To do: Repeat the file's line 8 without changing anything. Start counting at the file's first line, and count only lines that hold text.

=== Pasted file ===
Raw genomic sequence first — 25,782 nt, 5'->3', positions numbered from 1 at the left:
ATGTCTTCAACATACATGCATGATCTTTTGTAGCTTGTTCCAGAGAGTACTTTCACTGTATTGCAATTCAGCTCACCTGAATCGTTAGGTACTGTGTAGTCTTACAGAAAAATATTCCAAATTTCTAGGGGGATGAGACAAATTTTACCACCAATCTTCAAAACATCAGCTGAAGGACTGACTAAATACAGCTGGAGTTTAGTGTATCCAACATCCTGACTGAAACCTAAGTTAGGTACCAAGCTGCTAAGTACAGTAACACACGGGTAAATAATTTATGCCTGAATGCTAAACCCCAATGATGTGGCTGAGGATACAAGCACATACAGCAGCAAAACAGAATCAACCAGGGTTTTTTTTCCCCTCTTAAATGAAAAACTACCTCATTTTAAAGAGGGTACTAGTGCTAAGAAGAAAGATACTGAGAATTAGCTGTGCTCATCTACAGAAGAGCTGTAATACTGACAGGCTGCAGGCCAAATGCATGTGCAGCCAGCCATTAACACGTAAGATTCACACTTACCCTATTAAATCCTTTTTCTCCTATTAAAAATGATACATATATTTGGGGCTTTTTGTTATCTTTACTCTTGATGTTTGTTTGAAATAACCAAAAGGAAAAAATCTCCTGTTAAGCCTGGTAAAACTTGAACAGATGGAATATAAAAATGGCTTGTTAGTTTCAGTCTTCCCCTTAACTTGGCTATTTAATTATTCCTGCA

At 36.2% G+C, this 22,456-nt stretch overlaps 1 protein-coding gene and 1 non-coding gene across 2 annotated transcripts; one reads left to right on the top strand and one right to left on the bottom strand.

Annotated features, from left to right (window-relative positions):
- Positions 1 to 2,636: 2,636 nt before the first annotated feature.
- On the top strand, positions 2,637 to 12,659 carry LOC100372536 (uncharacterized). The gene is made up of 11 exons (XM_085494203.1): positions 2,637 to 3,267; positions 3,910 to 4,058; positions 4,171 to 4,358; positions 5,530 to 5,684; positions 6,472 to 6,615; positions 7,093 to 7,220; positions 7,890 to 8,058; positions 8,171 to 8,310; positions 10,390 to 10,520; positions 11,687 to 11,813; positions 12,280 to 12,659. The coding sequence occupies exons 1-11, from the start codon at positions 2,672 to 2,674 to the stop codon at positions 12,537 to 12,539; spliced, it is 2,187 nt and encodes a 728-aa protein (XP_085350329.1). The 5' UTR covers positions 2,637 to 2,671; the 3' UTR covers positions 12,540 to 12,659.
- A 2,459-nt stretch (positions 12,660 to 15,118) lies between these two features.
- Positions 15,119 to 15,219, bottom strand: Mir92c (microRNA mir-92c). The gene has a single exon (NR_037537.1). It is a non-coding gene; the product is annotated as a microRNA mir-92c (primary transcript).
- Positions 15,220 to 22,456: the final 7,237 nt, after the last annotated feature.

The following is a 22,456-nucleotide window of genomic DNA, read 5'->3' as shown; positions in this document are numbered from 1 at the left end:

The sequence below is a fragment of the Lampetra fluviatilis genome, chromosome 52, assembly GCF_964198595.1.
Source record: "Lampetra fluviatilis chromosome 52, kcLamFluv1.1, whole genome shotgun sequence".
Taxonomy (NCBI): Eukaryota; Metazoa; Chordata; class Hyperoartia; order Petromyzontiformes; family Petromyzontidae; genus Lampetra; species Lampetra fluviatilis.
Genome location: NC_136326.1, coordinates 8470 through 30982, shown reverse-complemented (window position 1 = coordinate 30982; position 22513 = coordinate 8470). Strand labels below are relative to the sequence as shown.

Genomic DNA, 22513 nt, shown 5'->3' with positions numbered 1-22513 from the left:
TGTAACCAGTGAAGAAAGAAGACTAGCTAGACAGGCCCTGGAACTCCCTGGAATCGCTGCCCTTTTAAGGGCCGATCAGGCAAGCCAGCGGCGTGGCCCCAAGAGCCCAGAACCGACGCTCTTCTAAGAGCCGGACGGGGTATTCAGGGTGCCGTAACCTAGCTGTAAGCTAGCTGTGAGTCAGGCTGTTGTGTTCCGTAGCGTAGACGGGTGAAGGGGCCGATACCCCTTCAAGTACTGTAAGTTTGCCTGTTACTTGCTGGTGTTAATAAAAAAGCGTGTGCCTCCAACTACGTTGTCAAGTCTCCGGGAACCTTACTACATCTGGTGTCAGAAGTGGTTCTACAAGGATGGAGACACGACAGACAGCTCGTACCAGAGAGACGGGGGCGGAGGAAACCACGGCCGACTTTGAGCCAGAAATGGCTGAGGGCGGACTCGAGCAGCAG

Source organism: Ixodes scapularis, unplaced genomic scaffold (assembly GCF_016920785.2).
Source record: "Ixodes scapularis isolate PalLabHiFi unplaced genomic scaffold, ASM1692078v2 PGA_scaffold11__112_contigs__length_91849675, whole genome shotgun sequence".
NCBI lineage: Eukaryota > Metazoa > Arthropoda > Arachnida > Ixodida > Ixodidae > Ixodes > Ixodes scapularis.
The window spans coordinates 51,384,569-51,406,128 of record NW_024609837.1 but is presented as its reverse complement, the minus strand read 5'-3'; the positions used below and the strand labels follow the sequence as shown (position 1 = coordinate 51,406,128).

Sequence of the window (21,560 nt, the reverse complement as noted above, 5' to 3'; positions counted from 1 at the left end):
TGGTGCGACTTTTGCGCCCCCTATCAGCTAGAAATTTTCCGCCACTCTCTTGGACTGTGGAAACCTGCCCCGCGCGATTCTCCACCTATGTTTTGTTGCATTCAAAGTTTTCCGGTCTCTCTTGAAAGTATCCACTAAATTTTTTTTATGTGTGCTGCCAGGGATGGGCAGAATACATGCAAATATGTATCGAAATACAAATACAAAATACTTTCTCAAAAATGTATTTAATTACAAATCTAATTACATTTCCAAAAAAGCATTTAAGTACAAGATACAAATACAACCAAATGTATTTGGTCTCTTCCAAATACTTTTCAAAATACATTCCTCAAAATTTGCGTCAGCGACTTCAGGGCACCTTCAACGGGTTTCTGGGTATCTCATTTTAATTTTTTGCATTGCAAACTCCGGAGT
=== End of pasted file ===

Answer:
- Positions 15,119 to 15,219, bottom strand: Mir92c (microRNA mir-92c). The gene has a single exon (NR_037537.1). It is a non-coding gene; the product is annotated as a microRNA mir-92c (primary transcript).